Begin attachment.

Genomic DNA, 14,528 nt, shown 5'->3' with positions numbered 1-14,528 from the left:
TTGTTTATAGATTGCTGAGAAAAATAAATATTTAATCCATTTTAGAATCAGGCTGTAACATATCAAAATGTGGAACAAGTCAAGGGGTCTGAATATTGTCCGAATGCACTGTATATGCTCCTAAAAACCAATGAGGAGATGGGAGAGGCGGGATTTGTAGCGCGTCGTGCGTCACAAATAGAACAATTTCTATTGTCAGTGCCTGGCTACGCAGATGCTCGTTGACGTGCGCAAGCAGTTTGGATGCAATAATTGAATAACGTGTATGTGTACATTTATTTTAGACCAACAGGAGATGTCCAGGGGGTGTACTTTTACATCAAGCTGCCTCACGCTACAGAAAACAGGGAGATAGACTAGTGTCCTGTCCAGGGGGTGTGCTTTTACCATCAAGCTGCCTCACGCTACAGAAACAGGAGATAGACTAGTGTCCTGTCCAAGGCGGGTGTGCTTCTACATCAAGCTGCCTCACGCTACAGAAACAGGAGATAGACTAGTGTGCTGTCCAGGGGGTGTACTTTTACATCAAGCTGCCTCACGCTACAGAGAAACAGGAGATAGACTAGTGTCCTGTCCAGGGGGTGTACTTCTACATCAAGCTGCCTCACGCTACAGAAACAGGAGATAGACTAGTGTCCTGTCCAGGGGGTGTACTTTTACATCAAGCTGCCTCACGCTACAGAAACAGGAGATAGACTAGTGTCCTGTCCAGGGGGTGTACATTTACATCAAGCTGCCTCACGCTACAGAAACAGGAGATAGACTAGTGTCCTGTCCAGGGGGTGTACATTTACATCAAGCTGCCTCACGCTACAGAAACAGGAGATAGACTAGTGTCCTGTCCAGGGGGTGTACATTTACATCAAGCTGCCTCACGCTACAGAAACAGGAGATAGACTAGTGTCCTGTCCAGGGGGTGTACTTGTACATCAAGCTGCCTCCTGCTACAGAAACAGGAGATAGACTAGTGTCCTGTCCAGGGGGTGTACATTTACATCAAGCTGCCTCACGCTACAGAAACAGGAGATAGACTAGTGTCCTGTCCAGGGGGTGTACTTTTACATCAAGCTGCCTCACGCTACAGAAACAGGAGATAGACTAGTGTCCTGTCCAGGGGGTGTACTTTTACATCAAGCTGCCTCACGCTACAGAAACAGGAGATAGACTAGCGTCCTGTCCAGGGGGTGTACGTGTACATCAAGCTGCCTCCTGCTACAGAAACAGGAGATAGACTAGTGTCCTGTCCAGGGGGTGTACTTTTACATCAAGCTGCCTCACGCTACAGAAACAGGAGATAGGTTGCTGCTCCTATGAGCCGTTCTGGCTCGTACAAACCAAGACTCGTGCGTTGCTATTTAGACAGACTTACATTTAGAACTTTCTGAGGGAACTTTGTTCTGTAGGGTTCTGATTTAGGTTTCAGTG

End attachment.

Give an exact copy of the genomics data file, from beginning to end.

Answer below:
Genomic DNA, 14,528 nt, shown 5'->3' with positions numbered 1-14,528 from the left:
TTGTTTATAGATTGCTGAGAAAAATAAATATTTAATCCATTTTAGAATCAGGCTGTAACATATCAAAATGTGGAACAAGTCAAGGGGTCTGAATATTGTCCGAATGCACTGTATATGCTCCTAAAAACCAATGAGGAGATGGGAGAGGCGGGATTTGTAGCGCGTCGTGCGTCACAAATAGAACAATTTCTATTGTCAGTGCCTGGCTACGCAGATGCTCGTTGACGTGCGCAAGCAGTTTGGATGCAATAATTGAATAACGTGTATGTGTACATTTATTTTAGACCAACAGGAGATGTCCAGGGGGTGTACTTTTACATCAAGCTGCCTCACGCTACAGAAAACAGGGAGATAGACTAGTGTCCTGTCCAGGGGGTGTGCTTTTACCATCAAGCTGCCTCACGCTACAGAAACAGGAGATAGACTAGTGTCCTGTCCAAGGCGGGTGTGCTTCTACATCAAGCTGCCTCACGCTACAGAAACAGGAGATAGACTAGTGTGCTGTCCAGGGGGTGTACTTTTACATCAAGCTGCCTCACGCTACAGAGAAACAGGAGATAGACTAGTGTCCTGTCCAGGGGGTGTACTTCTACATCAAGCTGCCTCACGCTACAGAAACAGGAGATAGACTAGTGTCCTGTCCAGGGGGTGTACTTTTACATCAAGCTGCCTCACGCTACAGAAACAGGAGATAGACTAGTGTCCTGTCCAGGGGGTGTACATTTACATCAAGCTGCCTCACGCTACAGAAACAGGAGATAGACTAGTGTCCTGTCCAGGGGGTGTACATTTACATCAAGCTGCCTCACGCTACAGAAACAGGAGATAGACTAGTGTCCTGTCCAGGGGGTGTACATTTACATCAAGCTGCCTCACGCTACAGAAACAGGAGATAGACTAGTGTCCTGTCCAGGGGGTGTACTTGTACATCAAGCTGCCTCCTGCTACAGAAACAGGAGATAGACTAGTGTCCTGTCCAGGGGGTGTACATTTACATCAAGCTGCCTCACGCTACAGAAACAGGAGATAGACTAGTGTCCTGTCCAGGGGGTGTACTTTTACATCAAGCTGCCTCACGCTACAGAAACAGGAGATAGACTAGTGTCCTGTCCAGGGGGTGTACTTTTACATCAAGCTGCCTCACGCTACAGAAACAGGAGATAGACTAGCGTCCTGTCCAGGGGGTGTACGTGTACATCAAGCTGCCTCCTGCTACAGAAACAGGAGATAGACTAGTGTCCTGTCCAGGGGGTGTACTTTTACATCAAGCTGCCTCACGCTACAGAAACAGGAGATAGGTTGCTGCTCCTATGAGCCGTTCTGGCTCGTACAAACCAAGACTCGTGCGTTGCTATTTAGACAGACTTACATTTAGAACTTTCTGAGGGAACTTTGTTCTGTAGGGTTCTGATTTAGGTTTCAGTG